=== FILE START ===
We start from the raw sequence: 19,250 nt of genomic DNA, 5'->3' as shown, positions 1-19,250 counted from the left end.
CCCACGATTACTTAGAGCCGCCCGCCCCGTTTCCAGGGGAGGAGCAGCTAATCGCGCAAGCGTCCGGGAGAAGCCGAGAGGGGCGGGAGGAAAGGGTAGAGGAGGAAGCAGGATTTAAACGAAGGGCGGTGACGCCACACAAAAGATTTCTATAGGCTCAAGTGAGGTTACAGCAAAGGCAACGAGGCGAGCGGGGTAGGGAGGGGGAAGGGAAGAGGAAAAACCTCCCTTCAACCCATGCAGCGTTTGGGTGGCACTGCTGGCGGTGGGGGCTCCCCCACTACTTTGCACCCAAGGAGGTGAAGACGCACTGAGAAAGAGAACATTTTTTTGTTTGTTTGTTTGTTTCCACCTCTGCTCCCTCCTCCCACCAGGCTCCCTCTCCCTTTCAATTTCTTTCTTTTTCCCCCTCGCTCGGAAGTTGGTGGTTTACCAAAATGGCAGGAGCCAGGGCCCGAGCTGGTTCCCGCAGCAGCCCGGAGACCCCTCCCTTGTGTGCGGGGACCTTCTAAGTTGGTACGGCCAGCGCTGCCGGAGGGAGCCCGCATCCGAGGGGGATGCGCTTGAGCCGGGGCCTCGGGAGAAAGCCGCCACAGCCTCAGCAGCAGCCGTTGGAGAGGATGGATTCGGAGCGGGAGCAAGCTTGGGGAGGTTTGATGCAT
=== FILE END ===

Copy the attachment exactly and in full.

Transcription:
We start from the raw sequence: 19,250 nt of genomic DNA, 5'->3' as shown, positions 1-19,250 counted from the left end.
CCCACGATTACTTAGAGCCGCCCGCCCCGTTTCCAGGGGAGGAGCAGCTAATCGCGCAAGCGTCCGGGAGAAGCCGAGAGGGGCGGGAGGAAAGGGTAGAGGAGGAAGCAGGATTTAAACGAAGGGCGGTGACGCCACACAAAAGATTTCTATAGGCTCAAGTGAGGTTACAGCAAAGGCAACGAGGCGAGCGGGGTAGGGAGGGGGAAGGGAAGAGGAAAAACCTCCCTTCAACCCATGCAGCGTTTGGGTGGCACTGCTGGCGGTGGGGGCTCCCCCACTACTTTGCACCCAAGGAGGTGAAGACGCACTGAGAAAGAGAACATTTTTTTGTTTGTTTGTTTGTTTCCACCTCTGCTCCCTCCTCCCACCAGGCTCCCTCTCCCTTTCAATTTCTTTCTTTTTCCCCCTCGCTCGGAAGTTGGTGGTTTACCAAAATGGCAGGAGCCAGGGCCCGAGCTGGTTCCCGCAGCAGCCCGGAGACCCCTCCCTTGTGTGCGGGGACCTTCTAAGTTGGTACGGCCAGCGCTGCCGGAGGGAGCCCGCATCCGAGGGGGATGCGCTTGAGCCGGGGCCTCGGGAGAAAGCCGCCACAGCCTCAGCAGCAGCCGTTGGAGAGGATGGATTCGGAGCGGGAGCAAGCTTGGGGAGGTTTGATGCAT